|Matthew Henry's Concise Commentary|
1:26-32 In the horrid depravity of the heathen, the truth of our Lord's words was shown: Light was come into the world, but men loved darkness rather than light, because their deeds were evil; for he that doeth evil hateth the light. The truth was not to their taste. And we all know how soon a man will contrive, against the strongest evidence, to reason himself out of the belief of what he dislikes. But a man cannot be brought to greater slavery than to be given up to his own lusts. As the Gentiles did not like to keep God in their knowledge, they committed crimes wholly against reason and their own welfare. The nature of man, whether pagan or Christian, is still the same; and the charges of the apostle apply more or less to the state and character of men at all times, till they are brought to full submission to the faith of Christ, and renewed by Divine power. There never yet was a man, who had not reason to lament his strong corruptions, and his secret dislike to the will of God. Therefore this chapter is a call to self-examination, the end of which should be, a deep conviction of sin, and of the necessity of deliverance from a state of condemnation.
Verse 26. - For this cause God gave them up (παρέδωκε, as before) to vile affections (πάθη ἀτιμίας, i.e. "passions of infamy;" cf. above, τοῦ ἀτιμάζεσθαι). For the use, on the other hand, of the words τιμὴ and τίμιος to denote seemly and honourable indulgence of the sexual affections, cf. 1 Thessalonians 4:4 (Τὸ ἐαυτοῦ σκεῦος κτᾶσθαι ἐν ἁγιασμῶ καὶ τιμῆ) and Hebrews 13:4 (Τίμιος ὁ γάμος ἐν πᾶσι καὶ ἡ κοίτη ἀμίαντος). For their women changed the natural use into that which is against nature.
Gill's Exposition of the Entire Bible
For this cause God gave them up unto vile affections,.... Because of their idolatrous practices, God left them to very dishonourable actions, sodomitical ones, both among the men and women:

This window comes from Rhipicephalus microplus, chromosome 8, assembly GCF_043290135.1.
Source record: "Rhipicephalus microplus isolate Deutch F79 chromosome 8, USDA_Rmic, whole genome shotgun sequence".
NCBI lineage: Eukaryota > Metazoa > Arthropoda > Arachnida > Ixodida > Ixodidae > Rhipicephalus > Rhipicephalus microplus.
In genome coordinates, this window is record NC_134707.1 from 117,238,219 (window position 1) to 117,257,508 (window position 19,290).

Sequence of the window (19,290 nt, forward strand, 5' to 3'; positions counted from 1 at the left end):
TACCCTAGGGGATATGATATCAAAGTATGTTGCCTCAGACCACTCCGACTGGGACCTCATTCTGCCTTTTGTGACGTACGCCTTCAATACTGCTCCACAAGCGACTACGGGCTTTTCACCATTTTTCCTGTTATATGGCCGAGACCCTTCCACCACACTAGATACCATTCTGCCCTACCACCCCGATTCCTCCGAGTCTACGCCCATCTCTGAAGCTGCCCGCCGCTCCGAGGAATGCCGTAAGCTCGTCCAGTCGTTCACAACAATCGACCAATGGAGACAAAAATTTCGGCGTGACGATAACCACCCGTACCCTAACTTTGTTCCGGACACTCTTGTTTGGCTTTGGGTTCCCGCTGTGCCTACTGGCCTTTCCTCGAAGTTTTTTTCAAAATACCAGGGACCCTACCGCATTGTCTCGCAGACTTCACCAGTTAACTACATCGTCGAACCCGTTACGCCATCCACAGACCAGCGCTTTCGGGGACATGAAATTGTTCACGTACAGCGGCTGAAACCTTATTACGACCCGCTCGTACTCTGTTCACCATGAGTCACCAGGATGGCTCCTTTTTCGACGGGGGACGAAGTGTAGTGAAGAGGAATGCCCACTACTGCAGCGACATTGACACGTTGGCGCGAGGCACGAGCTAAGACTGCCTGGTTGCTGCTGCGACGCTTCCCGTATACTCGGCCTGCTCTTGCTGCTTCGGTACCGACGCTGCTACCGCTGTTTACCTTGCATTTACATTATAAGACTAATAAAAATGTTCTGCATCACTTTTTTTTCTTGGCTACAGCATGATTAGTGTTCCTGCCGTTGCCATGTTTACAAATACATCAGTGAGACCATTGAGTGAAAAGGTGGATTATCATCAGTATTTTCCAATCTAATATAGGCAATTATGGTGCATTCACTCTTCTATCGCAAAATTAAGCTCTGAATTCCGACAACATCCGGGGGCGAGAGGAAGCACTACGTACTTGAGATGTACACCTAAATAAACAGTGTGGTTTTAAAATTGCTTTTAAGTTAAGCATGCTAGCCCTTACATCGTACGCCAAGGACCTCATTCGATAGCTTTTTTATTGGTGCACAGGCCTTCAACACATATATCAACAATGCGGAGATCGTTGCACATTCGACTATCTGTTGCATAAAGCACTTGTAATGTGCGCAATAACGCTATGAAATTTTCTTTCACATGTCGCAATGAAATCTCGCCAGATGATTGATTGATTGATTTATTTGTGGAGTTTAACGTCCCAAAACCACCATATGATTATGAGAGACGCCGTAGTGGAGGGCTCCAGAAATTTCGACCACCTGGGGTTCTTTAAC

for even the women did change the natural use into that which is against nature; either by prostituting themselves to, and complying with the "sodomitical" embraces of men, in a way that is against nature (h); or by making use of such ways and methods with themselves, or other women, to gratify their lusts, which were never designed by nature for such an use: of these vicious women, and their practices, Seneca (i) speaks, when he says,
"libidine veto nec maribus quidem cedunt, pati natae; Dii illas Deoeque, male perdant; adeo perversum commentae, genus impudicitiae, viros ineunt:''
also Clemens Alexandrinus (k) has respect to such, saying,
"gunaikev andrizontai para fusin, gamou men ai te kai .'
and such there were among the Jews, whom they call (l), and whom the priests were forbidden to marry.
(h) Vid. R. Sol Jarchi in Genesis 24.16. (i) Epist. 95. (k) Paedagog. l. 3. p. 226. (l) T. Bab. Sabbat, fol. 65. 2. Piske Tosaph. ib. artic. 266. Yevamot, fol. 76. 1. & Piske Tosaph. ib. art. 141. Maimonides in Misn. Sanhedrin, c. 7. sect. 4. & Hilchot Issure Bia, c. 21. sect. 8, 9.
Jamieson-Fausset-Brown Bible Commentary
26, 27. For this cause God gave them up—(See on Ro 1:24).
for even their women—that sex whose priceless jewel and fairest ornament is modesty, and which, when that is once lost, not only becomes more shameless than the other sex, but lives henceforth only to drag the other sex down to its level.
did change, &c.—The practices here referred to, though too abundantly attested by classic authors, cannot be further illustrated, without trenching on things which "ought not to be named among us as become the saints." But observe how vice is here seen consuming and exhausting itself. When the passions, scourged by violent and continued indulgence in natural vices, became impotent to yield the craved enjoyment, resort was had to artificial stimulants by the practice of unnatural and monstrous vices. How early these were in full career, in the history of the world, the case of Sodom affectingly shows; and because of such abominations, centuries after that, the land of Canaan "spued out" its old inhabitants. Long before this chapter was penned, the Lesbians and others throughout refined Greece had been luxuriating in such debasements; and as for the Romans, Tacitus, speaking of the emperor Tiberius, tells us that new words had then to be coined to express the newly invented stimulants to jaded passion. No wonder that, thus sick and dying as was this poor humanity of ours under the highest earthly culture, its many-voiced cry for the balm in Gilead, and the Physician there, "Come over and help us," pierced the hearts of the missionaries of the Cross, and made them "not ashamed of the Gospel of Christ!"
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